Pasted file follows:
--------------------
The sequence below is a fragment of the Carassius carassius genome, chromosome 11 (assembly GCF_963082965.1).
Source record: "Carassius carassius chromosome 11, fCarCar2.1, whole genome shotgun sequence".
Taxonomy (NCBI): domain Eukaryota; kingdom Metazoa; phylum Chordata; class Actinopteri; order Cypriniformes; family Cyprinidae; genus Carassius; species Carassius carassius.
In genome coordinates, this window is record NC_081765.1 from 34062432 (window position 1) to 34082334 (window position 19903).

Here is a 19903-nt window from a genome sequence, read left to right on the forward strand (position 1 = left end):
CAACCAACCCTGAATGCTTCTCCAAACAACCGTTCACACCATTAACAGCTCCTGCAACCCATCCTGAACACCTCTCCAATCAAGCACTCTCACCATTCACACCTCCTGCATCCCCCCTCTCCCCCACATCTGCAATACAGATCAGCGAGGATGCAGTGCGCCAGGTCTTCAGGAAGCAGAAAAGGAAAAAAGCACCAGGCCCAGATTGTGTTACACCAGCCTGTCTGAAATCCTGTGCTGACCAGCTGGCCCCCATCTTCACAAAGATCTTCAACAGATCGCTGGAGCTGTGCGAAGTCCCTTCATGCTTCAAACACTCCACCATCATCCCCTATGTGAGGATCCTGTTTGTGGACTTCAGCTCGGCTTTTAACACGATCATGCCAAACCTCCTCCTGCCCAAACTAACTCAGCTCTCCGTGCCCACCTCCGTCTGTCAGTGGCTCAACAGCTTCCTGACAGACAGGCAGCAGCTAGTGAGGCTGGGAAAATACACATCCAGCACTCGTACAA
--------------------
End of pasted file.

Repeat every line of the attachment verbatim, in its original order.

The sequence below is a fragment of the Carassius carassius genome, chromosome 11 (assembly GCF_963082965.1).
Source record: "Carassius carassius chromosome 11, fCarCar2.1, whole genome shotgun sequence".
Taxonomy (NCBI): domain Eukaryota; kingdom Metazoa; phylum Chordata; class Actinopteri; order Cypriniformes; family Cyprinidae; genus Carassius; species Carassius carassius.
In genome coordinates, this window is record NC_081765.1 from 34062432 (window position 1) to 34082334 (window position 19903).

Here is a 19903-nt window from a genome sequence, read left to right on the forward strand (position 1 = left end):
CAACCAACCCTGAATGCTTCTCCAAACAACCGTTCACACCATTAACAGCTCCTGCAACCCATCCTGAACACCTCTCCAATCAAGCACTCTCACCATTCACACCTCCTGCATCCCCCCTCTCCCCCACATCTGCAATACAGATCAGCGAGGATGCAGTGCGCCAGGTCTTCAGGAAGCAGAAAAGGAAAAAAGCACCAGGCCCAGATTGTGTTACACCAGCCTGTCTGAAATCCTGTGCTGACCAGCTGGCCCCCATCTTCACAAAGATCTTCAACAGATCGCTGGAGCTGTGCGAAGTCCCTTCATGCTTCAAACACTCCACCATCATCCCCTATGTGAGGATCCTGTTTGTGGACTTCAGCTCGGCTTTTAACACGATCATGCCAAACCTCCTCCTGCCCAAACTAACTCAGCTCTCCGTGCCCACCTCCGTCTGTCAGTGGCTCAACAGCTTCCTGACAGACAGGCAGCAGCTAGTGAGGCTGGGAAAATACACATCCAGCACTCGTACAA